American Ballet Theatre principal James Whiteside is known for more than just his uber-charismatic presence on the ballet stage; He doubles as both the drag queen Ühu Betch and the pop star JbDubs. Whiteside's newest musical release, titled WTF, came out last week, and is for sure his most ballet-filled song to date. Both the lyrics and the choreography are jam-packed with bunhead references, from theRose Adagio to Haglund's Heel to a framed portrait of George Balanchine. Not to mention the fact that he and his four backup dancers (Matthew Poppe, Douane Gosa, Maxfield Haynes and Gianni Goffredo) absolutely kill it in pointe shoes.
The Mariinsky Ballet in Balanchine's "Rubies," photo courtesy Mariinsky Ballet
I've just read Emma Sandall's piece on hyperextension and the 180-degree position. It's intelligent, interesting, well-written. But there are a few mistakes and some misleading remarks. I can't resist writing the following.
1. If Guillem says Fonteyn said would have lifted her leg higher if she could, then that's what Guillem says.
But she's wrong. Keith Money's book "Margot Assoluta" (published in 2000) includes a photo of Fonteyn in rehearsal doing a seconde almost to shoulder-height: she told Money "I can get the leg that high—but it ruins the line." Fonteyn wanted level hips, something crucial to many ideas of placement but not discussed by Sandall.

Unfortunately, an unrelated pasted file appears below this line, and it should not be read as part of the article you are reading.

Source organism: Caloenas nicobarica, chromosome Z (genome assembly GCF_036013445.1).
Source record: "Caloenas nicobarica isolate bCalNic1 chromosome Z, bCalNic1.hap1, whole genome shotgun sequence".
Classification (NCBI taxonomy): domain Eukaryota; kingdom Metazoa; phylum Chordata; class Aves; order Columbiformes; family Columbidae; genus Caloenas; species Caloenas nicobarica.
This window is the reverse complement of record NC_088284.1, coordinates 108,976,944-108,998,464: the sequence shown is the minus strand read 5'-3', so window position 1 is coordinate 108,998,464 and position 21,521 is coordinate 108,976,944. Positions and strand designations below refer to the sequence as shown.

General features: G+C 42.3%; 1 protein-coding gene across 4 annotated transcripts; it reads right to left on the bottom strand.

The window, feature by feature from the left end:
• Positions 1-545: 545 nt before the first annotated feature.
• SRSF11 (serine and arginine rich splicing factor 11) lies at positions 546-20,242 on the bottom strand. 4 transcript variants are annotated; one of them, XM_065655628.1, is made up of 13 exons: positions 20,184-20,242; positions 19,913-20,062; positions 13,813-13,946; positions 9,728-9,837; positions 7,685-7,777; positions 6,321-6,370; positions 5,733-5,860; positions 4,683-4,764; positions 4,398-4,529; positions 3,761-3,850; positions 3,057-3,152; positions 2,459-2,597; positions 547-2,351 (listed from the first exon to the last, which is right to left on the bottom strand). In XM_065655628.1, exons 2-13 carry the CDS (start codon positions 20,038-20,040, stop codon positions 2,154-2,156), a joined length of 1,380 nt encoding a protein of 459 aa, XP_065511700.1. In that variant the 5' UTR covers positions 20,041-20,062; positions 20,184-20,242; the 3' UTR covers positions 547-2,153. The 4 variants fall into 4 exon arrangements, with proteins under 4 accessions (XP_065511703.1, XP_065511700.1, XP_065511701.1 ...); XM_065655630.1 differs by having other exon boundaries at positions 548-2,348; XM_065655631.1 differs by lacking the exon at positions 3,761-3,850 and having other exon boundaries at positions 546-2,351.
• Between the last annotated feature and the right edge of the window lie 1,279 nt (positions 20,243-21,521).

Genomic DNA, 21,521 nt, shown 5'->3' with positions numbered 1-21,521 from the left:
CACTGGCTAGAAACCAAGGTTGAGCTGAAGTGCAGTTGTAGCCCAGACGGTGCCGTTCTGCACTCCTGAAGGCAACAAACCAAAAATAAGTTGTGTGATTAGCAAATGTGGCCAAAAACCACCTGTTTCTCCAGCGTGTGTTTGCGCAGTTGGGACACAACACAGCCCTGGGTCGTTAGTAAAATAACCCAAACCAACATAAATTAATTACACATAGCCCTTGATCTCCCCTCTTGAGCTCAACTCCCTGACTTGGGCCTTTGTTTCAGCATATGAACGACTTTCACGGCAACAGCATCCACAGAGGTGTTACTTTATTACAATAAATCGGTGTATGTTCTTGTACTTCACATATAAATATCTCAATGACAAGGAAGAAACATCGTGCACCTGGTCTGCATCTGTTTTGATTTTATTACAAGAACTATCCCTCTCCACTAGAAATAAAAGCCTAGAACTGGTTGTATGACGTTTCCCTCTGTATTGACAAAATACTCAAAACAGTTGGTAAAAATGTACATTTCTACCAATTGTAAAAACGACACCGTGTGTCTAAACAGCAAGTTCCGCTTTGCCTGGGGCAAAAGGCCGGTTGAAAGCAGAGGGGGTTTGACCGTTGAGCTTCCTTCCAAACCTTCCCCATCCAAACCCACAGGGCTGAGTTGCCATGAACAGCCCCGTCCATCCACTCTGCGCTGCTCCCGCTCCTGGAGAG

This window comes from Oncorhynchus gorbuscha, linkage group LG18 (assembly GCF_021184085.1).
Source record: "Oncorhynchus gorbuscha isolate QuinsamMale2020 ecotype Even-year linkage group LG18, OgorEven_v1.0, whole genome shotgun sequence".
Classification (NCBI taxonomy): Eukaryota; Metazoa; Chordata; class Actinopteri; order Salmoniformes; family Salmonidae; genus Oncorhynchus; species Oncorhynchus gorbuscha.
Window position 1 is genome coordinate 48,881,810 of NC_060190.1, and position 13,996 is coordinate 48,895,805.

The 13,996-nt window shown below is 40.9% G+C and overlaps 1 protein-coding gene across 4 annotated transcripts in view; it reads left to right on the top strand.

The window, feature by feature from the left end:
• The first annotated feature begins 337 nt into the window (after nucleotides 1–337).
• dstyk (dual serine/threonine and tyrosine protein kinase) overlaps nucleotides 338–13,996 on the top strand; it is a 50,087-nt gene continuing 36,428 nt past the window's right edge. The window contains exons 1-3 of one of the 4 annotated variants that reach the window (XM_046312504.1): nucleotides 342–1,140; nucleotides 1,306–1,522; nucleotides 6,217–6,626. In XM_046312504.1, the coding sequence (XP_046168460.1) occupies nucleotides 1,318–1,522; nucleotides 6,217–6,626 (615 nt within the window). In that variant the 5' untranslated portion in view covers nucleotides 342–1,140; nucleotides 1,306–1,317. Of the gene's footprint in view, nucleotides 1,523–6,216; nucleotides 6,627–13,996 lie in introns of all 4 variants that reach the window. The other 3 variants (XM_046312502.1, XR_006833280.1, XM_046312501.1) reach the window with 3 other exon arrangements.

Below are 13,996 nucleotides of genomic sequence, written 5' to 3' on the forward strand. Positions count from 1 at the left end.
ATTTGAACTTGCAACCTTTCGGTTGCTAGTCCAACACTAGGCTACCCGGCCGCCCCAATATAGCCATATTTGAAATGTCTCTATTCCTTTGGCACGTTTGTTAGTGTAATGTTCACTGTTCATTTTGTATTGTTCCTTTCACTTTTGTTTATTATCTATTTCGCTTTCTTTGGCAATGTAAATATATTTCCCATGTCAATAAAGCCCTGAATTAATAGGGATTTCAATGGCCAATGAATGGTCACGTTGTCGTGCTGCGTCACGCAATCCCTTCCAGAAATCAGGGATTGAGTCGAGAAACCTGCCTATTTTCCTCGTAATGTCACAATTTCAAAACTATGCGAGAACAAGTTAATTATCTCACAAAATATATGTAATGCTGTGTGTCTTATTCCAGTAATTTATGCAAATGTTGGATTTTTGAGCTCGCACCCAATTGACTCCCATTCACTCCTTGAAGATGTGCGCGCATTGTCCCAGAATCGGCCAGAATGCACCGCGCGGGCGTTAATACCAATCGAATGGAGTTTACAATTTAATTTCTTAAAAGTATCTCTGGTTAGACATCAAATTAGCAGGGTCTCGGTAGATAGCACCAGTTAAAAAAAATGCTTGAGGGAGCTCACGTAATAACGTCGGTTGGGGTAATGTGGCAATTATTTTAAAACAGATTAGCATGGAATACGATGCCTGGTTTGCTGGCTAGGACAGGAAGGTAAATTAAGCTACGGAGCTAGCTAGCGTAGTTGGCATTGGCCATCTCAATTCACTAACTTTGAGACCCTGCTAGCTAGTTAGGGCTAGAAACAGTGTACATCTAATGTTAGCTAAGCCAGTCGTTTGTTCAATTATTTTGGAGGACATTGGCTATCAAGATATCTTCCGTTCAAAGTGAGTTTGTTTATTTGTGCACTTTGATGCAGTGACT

During his tenure at The New York Times, Alastair Macaulay has not been accused of being timid. Or boring. As the newspaper's chief dance critic, he has probably been the most talked-about writer in the dance world. His raves and his pans have become their own news; his words have led to as much chatter backstage as on social media.
At the end of this year, he's passing the baton along to a new critic. (His replacement hasn't yet been announced.) Although he'll still contribute to the Times' dance section through 2019, he says he wants to spend more time in his native UK, and work on a wider variety of projects, including several books.
Before he departs from his post, we took the opportunity to ask him a few of our most burning questions, and he agreed to respond over email.
For Dance Magazine's 90th anniversary issue, we wanted to celebrate the movers, shakers and changemakers who are having the biggest impact on our field right now. There were so many to choose from! But with the help of dozens of writers, artists and administrators working in dance, the Dance Magazine staff whittled the list down to those we felt are making the most difference right now.
Click through the links below to find out why they made our list.